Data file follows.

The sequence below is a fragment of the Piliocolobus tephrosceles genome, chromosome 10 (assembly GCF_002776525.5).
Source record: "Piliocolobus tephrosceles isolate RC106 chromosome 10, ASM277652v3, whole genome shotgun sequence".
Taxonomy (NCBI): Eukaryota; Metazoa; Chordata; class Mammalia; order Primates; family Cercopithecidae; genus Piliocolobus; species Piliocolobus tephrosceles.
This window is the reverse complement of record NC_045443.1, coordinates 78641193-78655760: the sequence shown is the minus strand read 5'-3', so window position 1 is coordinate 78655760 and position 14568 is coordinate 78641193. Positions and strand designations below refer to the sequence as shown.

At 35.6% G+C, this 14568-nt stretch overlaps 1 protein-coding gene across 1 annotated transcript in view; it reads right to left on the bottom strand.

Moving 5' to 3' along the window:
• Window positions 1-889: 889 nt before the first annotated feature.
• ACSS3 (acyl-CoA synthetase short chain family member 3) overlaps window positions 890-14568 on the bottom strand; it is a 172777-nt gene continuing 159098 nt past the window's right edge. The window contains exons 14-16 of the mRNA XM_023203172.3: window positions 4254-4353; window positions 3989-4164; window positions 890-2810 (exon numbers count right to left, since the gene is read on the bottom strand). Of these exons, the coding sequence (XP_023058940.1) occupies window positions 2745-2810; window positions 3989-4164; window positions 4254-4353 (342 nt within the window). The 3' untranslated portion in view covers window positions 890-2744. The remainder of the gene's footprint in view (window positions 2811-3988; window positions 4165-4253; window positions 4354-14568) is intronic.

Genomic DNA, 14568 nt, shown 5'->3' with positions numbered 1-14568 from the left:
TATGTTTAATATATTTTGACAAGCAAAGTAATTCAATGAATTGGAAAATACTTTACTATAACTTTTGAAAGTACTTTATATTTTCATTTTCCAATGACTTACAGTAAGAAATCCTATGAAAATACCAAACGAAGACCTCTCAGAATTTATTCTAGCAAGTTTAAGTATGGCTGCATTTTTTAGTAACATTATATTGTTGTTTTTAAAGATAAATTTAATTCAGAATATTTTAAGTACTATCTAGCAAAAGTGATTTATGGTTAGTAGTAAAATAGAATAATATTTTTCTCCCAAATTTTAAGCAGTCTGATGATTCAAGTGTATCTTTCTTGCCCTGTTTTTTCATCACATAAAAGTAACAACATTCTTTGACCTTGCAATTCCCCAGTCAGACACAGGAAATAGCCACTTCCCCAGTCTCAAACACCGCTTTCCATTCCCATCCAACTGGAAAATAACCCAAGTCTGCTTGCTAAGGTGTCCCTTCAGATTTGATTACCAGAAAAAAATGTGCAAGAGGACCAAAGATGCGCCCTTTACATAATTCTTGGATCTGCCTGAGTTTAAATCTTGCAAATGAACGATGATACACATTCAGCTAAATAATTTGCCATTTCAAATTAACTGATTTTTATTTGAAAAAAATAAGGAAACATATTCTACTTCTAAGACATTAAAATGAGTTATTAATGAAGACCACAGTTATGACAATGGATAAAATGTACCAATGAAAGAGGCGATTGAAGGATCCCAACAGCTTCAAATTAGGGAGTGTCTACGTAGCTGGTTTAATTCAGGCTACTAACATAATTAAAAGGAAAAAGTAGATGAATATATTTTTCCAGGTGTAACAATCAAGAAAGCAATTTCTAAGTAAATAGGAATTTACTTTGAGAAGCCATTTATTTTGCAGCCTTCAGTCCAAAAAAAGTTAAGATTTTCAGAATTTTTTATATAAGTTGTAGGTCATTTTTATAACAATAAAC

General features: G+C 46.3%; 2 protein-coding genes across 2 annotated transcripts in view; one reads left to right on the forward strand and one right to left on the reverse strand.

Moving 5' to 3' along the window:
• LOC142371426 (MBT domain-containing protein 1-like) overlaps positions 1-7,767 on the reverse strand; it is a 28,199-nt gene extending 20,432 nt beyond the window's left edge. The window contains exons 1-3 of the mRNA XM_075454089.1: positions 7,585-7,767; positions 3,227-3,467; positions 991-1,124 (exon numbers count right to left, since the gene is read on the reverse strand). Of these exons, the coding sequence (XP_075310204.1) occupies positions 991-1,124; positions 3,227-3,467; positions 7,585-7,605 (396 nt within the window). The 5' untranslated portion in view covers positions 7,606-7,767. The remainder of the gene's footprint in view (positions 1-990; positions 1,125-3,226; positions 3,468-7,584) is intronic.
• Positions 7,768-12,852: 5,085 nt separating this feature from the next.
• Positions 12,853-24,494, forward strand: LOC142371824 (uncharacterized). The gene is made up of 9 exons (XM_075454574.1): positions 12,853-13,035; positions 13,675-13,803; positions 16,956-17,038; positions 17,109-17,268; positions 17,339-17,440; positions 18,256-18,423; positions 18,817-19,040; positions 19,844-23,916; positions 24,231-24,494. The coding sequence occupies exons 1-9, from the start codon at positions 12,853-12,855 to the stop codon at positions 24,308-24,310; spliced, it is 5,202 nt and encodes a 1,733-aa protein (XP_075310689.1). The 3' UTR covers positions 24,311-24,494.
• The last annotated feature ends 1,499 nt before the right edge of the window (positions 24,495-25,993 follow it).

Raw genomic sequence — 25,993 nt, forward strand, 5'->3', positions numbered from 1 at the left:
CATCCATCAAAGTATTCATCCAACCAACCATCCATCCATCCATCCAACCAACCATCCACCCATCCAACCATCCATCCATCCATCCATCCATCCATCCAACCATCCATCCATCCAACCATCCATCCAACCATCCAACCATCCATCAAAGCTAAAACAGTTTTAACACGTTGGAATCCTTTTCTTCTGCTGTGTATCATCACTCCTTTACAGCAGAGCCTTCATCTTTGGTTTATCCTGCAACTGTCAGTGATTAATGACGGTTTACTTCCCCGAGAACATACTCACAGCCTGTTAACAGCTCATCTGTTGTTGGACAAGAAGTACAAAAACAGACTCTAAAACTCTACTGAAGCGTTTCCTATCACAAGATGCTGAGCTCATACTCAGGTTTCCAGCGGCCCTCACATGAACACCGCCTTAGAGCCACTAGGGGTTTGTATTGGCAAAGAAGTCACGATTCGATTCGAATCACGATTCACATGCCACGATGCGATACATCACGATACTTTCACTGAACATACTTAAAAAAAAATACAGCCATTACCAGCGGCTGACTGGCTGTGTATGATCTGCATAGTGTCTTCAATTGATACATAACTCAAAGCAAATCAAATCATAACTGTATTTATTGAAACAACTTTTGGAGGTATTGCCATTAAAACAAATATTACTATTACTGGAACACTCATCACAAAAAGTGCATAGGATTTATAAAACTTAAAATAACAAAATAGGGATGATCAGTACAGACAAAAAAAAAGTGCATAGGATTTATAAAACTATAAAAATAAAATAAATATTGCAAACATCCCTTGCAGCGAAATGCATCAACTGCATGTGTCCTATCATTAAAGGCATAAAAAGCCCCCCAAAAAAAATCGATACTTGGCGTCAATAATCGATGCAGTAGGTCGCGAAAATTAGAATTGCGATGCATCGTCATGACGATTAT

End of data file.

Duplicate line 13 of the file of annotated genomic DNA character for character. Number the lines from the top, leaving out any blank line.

• LOC142371426 (MBT domain-containing protein 1-like) overlaps positions 1-7,767 on the reverse strand; it is a 28,199-nt gene extending 20,432 nt beyond the window's left edge. The window contains exons 1-3 of the mRNA XM_075454089.1: positions 7,585-7,767; positions 3,227-3,467; positions 991-1,124 (exon numbers count right to left, since the gene is read on the reverse strand). Of these exons, the coding sequence (XP_075310204.1) occupies positions 991-1,124; positions 3,227-3,467; positions 7,585-7,605 (396 nt within the window). The 5' untranslated portion in view covers positions 7,606-7,767. The remainder of the gene's footprint in view (positions 1-990; positions 1,125-3,226; positions 3,468-7,584) is intronic.